City and county should embrace return of Friday night football

When darkness falls across the city tomorrow night, there will be one perceptible change to the night landscape that has been lacking for some time. The night sky over the city will be illuminated by those four beacons of light that will beam down on perhaps the finest football surface in the league of Ireland. And when the sharp shrill of the whistle goes at 7.45pm it will bring to an end one saga for Galway sport and start off what is hoped will be a major rejuvenation of sporting pride in the region.

The evolution of Galway FC has been well documented and will not be reprised here. But whatever the rights and wrongs, the ifs and the buts, soccer fans of the former Galway United were made to spend far too many nights watching the Late Late when they would have much preferred to be walking up the Dyke Road to see our best take on the best from other parts of the country.

Like any dispute, its resolution involved compromise. None of the parties that have taken their place in this new set up can be said to have walked away with all of their requests satisfied. None of them would say that the situation is totally ideal from their individual point of view, but in terms of the bigger picture, there will be one well-supported team representing Galway in the League of Ireland this season.

So what can we expect?. It is a new beginning and with that in mind, manager Tommy Dunne has crafted a squad of some of the most exciting and experienced young players in the country. Over the past decade, the regions have provided some fine footballers and Dunne has dipped his hand into the ever increasing pool of ball players that has been created from the FAI’s vastly improved regional coaching structures.

The financial backing of the Comer brothers has given the club a headstart and the confidence to believe that it is here to stay if it gets a decent amount of support.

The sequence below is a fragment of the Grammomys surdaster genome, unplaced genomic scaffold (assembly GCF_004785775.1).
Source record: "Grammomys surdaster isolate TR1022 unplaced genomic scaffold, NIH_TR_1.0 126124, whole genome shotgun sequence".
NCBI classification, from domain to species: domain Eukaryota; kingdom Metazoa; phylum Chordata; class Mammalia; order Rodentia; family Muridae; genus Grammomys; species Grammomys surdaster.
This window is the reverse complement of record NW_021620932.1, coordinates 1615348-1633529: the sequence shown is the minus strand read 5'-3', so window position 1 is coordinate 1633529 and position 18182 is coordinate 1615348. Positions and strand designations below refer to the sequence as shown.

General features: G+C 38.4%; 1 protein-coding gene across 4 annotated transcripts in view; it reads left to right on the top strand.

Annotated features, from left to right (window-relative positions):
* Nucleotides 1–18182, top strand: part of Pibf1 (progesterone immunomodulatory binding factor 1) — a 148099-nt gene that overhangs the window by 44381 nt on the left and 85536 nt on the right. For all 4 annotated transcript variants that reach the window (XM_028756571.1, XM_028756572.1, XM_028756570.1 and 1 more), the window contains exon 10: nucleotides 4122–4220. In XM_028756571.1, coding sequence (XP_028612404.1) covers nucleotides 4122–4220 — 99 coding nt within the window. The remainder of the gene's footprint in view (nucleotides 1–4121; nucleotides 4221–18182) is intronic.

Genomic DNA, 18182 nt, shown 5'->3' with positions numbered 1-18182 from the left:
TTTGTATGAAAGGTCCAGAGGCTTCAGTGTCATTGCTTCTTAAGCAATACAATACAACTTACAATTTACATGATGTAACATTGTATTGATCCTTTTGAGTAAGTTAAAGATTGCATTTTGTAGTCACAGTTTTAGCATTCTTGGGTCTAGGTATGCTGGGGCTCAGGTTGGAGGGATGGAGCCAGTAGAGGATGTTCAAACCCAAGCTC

The man after whom the ground is named will no doubt be there in spirit tomorrow night and with the occasion being so special, President of Ireland Michael D Higgins is to return to the ground he frequented on many of those disappointing and thrilling Friday nights before he was elevated to the highest office in the land.

Many of Galway's finest players have gone on to great success with neighbours Sligo Rovers, and the Dublin clubs. One can only speculate about what might have been achieved if the events of the last five years had not happened, and they were all enabled to rule the roost for their hometown club.

There must be tens of thousands who claim to have been at Terryland at that historic first game versus Finn Harps in 1978. Tomorrow night is another new beginning. When my big brother brought me along as a kid, I grew up knowing Terryland as my San Siro, my Nou Camp, my Old Trafford — the arena at which I was going to see the highest level of football open for me and my friends to see. Take your children along tomorrow night and build a lifetime of memories for them. Get them to value the currency of a nighttime sporting and social occasion. Give them the material upon which to build their dreams. Give them the belief that they too can grace that pitch some day.

Best of luck to the directors, stakeholders, chairman, sponsors, manager, players and volunteers at Galway FC. Well done to all who played their part in getting it to this situation. Now all that remains is for us to get along to the ground tomorrow and get behind this exciting team representing Galway.


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